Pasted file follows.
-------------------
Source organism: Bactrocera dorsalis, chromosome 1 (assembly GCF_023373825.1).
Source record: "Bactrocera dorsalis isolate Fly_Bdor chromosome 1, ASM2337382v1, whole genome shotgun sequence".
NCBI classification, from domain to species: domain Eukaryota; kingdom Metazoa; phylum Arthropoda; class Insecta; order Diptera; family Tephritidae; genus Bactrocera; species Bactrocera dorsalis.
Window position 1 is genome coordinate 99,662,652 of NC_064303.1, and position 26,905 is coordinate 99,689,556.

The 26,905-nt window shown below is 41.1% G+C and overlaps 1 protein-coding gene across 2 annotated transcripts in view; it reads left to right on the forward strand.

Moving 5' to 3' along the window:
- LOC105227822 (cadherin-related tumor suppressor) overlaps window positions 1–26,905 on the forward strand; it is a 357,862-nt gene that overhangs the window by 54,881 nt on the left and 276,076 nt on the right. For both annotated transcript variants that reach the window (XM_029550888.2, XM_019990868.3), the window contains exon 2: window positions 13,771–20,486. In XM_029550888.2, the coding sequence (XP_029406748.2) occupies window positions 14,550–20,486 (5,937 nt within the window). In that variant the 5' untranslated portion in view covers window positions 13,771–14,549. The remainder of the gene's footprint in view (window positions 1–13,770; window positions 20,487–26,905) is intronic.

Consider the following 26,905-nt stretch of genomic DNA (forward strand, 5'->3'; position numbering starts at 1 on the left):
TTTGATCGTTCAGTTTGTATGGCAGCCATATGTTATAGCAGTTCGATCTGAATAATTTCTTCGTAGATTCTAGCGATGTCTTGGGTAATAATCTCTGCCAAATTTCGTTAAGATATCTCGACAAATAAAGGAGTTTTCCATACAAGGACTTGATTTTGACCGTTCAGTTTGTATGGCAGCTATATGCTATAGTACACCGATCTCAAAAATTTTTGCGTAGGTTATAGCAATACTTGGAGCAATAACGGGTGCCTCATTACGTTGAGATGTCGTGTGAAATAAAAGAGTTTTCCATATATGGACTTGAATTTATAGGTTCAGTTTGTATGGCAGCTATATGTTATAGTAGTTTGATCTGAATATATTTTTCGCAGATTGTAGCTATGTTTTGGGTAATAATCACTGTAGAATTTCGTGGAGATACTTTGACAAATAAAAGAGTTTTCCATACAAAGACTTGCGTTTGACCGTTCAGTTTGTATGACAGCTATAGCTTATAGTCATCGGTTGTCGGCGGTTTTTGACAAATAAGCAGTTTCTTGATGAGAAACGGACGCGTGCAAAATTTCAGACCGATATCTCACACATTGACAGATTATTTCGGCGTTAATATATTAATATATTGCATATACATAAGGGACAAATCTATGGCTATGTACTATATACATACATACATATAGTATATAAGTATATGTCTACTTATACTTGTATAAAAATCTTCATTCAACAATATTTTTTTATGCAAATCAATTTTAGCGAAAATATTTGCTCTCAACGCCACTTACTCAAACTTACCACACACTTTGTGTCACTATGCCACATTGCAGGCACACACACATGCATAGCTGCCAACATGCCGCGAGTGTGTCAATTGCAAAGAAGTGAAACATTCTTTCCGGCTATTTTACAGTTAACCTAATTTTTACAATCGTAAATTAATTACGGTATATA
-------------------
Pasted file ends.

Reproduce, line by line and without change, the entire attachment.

Source organism: Bactrocera dorsalis, chromosome 1 (assembly GCF_023373825.1).
Source record: "Bactrocera dorsalis isolate Fly_Bdor chromosome 1, ASM2337382v1, whole genome shotgun sequence".
NCBI classification, from domain to species: domain Eukaryota; kingdom Metazoa; phylum Arthropoda; class Insecta; order Diptera; family Tephritidae; genus Bactrocera; species Bactrocera dorsalis.
Window position 1 is genome coordinate 99,662,652 of NC_064303.1, and position 26,905 is coordinate 99,689,556.

The 26,905-nt window shown below is 41.1% G+C and overlaps 1 protein-coding gene across 2 annotated transcripts in view; it reads left to right on the forward strand.

Moving 5' to 3' along the window:
- LOC105227822 (cadherin-related tumor suppressor) overlaps window positions 1–26,905 on the forward strand; it is a 357,862-nt gene that overhangs the window by 54,881 nt on the left and 276,076 nt on the right. For both annotated transcript variants that reach the window (XM_029550888.2, XM_019990868.3), the window contains exon 2: window positions 13,771–20,486. In XM_029550888.2, the coding sequence (XP_029406748.2) occupies window positions 14,550–20,486 (5,937 nt within the window). In that variant the 5' untranslated portion in view covers window positions 13,771–14,549. The remainder of the gene's footprint in view (window positions 1–13,770; window positions 20,487–26,905) is intronic.

Consider the following 26,905-nt stretch of genomic DNA (forward strand, 5'->3'; position numbering starts at 1 on the left):
TTTGATCGTTCAGTTTGTATGGCAGCCATATGTTATAGCAGTTCGATCTGAATAATTTCTTCGTAGATTCTAGCGATGTCTTGGGTAATAATCTCTGCCAAATTTCGTTAAGATATCTCGACAAATAAAGGAGTTTTCCATACAAGGACTTGATTTTGACCGTTCAGTTTGTATGGCAGCTATATGCTATAGTACACCGATCTCAAAAATTTTTGCGTAGGTTATAGCAATACTTGGAGCAATAACGGGTGCCTCATTACGTTGAGATGTCGTGTGAAATAAAAGAGTTTTCCATATATGGACTTGAATTTATAGGTTCAGTTTGTATGGCAGCTATATGTTATAGTAGTTTGATCTGAATATATTTTTCGCAGATTGTAGCTATGTTTTGGGTAATAATCACTGTAGAATTTCGTGGAGATACTTTGACAAATAAAAGAGTTTTCCATACAAAGACTTGCGTTTGACCGTTCAGTTTGTATGACAGCTATAGCTTATAGTCATCGGTTGTCGGCGGTTTTTGACAAATAAGCAGTTTCTTGATGAGAAACGGACGCGTGCAAAATTTCAGACCGATATCTCACACATTGACAGATTATTTCGGCGTTAATATATTAATATATTGCATATACATAAGGGACAAATCTATGGCTATGTACTATATACATACATACATATAGTATATAAGTATATGTCTACTTATACTTGTATAAAAATCTTCATTCAACAATATTTTTTTATGCAAATCAATTTTAGCGAAAATATTTGCTCTCAACGCCACTTACTCAAACTTACCACACACTTTGTGTCACTATGCCACATTGCAGGCACACACACATGCATAGCTGCCAACATGCCGCGAGTGTGTCAATTGCAAAGAAGTGAAACATTCTTTCCGGCTATTTTACAGTTAACCTAATTTTTACAATCGTAAATTAATTACGGTATATA